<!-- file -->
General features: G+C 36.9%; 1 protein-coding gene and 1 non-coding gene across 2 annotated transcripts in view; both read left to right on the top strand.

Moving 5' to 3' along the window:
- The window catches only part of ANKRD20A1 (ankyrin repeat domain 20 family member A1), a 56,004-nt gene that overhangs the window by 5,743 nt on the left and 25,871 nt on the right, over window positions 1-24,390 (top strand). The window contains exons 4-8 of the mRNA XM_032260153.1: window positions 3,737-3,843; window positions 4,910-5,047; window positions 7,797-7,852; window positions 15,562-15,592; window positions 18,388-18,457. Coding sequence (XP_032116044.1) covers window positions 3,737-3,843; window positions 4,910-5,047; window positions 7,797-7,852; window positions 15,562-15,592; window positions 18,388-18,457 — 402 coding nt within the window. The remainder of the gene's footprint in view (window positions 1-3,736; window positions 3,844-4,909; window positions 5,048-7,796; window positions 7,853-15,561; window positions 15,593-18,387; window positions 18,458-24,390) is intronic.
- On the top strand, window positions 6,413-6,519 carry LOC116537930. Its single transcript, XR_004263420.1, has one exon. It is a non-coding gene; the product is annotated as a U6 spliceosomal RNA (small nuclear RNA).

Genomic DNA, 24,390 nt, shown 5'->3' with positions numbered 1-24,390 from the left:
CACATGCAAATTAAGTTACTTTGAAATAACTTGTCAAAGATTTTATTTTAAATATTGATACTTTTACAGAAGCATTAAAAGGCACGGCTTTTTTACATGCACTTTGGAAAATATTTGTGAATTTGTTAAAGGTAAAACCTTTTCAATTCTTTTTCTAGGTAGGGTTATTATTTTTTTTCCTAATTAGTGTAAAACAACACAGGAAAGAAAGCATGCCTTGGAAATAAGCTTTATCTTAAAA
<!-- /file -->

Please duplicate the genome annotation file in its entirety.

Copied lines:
General features: G+C 36.9%; 1 protein-coding gene and 1 non-coding gene across 2 annotated transcripts in view; both read left to right on the top strand.

Moving 5' to 3' along the window:
- The window catches only part of ANKRD20A1 (ankyrin repeat domain 20 family member A1), a 56,004-nt gene that overhangs the window by 5,743 nt on the left and 25,871 nt on the right, over window positions 1-24,390 (top strand). The window contains exons 4-8 of the mRNA XM_032260153.1: window positions 3,737-3,843; window positions 4,910-5,047; window positions 7,797-7,852; window positions 15,562-15,592; window positions 18,388-18,457. Coding sequence (XP_032116044.1) covers window positions 3,737-3,843; window positions 4,910-5,047; window positions 7,797-7,852; window positions 15,562-15,592; window positions 18,388-18,457 — 402 coding nt within the window. The remainder of the gene's footprint in view (window positions 1-3,736; window positions 3,844-4,909; window positions 5,048-7,796; window positions 7,853-15,561; window positions 15,593-18,387; window positions 18,458-24,390) is intronic.
- On the top strand, window positions 6,413-6,519 carry LOC116537930. Its single transcript, XR_004263420.1, has one exon. It is a non-coding gene; the product is annotated as a U6 spliceosomal RNA (small nuclear RNA).

Genomic DNA, 24,390 nt, shown 5'->3' with positions numbered 1-24,390 from the left:
CACATGCAAATTAAGTTACTTTGAAATAACTTGTCAAAGATTTTATTTTAAATATTGATACTTTTACAGAAGCATTAAAAGGCACGGCTTTTTTACATGCACTTTGGAAAATATTTGTGAATTTGTTAAAGGTAAAACCTTTTCAATTCTTTTTCTAGGTAGGGTTATTATTTTTTTTCCTAATTAGTGTAAAACAACACAGGAAAGAAAGCATGCCTTGGAAATAAGCTTTATCTTAAAA